Puricelli, who said he has been on both sides of the eminent domain issue, said that critics often focus on eminent domain during development, but that its use is necessary for such projects, and is not the devil it’s made out to be. Alderman Freeman Bosly, Sr., has also publicly voiced a similar sentiment.
When read several of the statements that Puricelli made to the committee, north side activist Romona Taylor Williams said she hadn’t heard any statements regarding the 20 or so properties to which Puricelli had referred during the meeting.
“I’ve not heard anything to that affect,” she said. “The only thing that the alderpersons have been saying to the community is that there is no eminent domain. And we know that’s not true.”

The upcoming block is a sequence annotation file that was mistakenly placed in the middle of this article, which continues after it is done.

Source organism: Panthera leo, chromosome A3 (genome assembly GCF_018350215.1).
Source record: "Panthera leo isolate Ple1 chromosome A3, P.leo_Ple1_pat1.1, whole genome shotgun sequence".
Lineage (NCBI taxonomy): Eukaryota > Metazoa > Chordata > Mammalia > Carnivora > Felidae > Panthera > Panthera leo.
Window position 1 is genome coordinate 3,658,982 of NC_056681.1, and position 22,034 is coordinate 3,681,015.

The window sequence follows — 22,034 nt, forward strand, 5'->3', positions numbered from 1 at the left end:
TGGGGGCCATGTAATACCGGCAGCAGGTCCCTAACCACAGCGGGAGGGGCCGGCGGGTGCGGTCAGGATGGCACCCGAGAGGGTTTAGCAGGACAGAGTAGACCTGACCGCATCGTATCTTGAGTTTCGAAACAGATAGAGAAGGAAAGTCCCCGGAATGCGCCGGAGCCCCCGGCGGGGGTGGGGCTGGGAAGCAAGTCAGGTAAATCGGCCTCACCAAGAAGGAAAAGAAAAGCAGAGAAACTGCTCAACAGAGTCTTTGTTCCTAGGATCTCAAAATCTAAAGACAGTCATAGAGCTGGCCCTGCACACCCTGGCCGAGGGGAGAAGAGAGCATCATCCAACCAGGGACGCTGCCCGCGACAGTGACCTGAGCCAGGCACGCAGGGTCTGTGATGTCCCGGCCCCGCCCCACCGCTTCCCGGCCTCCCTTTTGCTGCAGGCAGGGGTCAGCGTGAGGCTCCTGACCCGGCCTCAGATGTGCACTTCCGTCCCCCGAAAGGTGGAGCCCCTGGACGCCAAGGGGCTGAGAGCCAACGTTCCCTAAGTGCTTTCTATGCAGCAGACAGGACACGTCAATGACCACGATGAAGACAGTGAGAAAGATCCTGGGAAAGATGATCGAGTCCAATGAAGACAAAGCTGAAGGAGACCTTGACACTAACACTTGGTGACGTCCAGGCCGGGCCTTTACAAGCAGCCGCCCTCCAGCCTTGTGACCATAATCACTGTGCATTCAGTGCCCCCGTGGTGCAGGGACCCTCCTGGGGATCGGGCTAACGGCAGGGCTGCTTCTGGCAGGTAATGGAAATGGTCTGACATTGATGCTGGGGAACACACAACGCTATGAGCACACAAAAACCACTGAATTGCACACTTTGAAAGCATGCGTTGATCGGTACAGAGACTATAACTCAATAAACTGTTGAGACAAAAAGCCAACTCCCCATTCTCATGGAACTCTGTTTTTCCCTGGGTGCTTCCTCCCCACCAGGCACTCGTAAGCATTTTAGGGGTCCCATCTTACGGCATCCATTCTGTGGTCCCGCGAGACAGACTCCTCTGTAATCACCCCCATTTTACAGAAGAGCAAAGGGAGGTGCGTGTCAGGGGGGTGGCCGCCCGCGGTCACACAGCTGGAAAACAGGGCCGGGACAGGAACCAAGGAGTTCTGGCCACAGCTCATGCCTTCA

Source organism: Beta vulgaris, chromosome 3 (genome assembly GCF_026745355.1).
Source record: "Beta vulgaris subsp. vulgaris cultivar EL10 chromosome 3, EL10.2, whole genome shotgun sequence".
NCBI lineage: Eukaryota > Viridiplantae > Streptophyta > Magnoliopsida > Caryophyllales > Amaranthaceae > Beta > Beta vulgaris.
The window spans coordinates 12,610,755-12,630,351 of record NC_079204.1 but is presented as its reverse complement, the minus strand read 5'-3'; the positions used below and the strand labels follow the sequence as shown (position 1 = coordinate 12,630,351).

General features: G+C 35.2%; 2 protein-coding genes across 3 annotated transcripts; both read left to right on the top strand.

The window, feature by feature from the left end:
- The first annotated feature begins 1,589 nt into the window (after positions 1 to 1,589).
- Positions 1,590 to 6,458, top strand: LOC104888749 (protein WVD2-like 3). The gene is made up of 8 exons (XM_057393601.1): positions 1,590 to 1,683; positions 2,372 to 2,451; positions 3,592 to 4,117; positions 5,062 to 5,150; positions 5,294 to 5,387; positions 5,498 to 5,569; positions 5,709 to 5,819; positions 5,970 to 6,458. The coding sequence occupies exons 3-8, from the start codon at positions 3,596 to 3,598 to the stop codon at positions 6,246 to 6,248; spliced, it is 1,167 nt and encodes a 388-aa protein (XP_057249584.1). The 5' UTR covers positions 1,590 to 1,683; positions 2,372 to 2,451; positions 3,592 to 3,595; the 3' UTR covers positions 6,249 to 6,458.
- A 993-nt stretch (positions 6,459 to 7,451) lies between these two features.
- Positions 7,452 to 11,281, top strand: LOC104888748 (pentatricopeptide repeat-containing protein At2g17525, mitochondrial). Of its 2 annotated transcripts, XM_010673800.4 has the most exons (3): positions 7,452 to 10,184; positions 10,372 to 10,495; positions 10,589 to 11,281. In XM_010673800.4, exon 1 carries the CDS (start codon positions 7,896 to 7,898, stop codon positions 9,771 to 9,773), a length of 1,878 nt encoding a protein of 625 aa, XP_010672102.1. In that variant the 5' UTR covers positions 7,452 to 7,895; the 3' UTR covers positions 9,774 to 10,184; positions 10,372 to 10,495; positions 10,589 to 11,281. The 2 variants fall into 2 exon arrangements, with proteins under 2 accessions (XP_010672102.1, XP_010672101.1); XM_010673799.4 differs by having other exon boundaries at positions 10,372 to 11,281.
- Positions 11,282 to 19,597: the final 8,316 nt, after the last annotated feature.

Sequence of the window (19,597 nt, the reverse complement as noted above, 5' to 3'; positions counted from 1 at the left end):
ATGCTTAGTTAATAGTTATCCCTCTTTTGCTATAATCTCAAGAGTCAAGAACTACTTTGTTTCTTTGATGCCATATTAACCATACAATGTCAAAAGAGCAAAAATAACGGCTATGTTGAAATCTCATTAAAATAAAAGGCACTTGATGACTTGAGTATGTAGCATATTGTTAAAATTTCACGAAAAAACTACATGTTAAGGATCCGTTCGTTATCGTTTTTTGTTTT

Aldermen April Ford-Griffin and Marlene Davis did not return immediate calls for comment. Both have made presentations at many community meetings with McKee about the project and have clearly stated that eminent domain would not be used.
“We need to do a better job of educating people, the Board of Aldermen, and the public about eminent domain, and what it is and what it isn’t,” Puricelli said. “For these types of projects to move forward, we still have the possibility — the hope of getting this right. But it is not a guarantee. And it will be a serious, serious problem if we don’t get it. For other redevelopment projects, it could be a stake in the heart.”
“These are parcels we couldn’t acquire under the radar,” Puricelli said later during the meeting when asked why McEagle hadn’t been able to purchase them. “Properties we need to make this thing ultimately work.”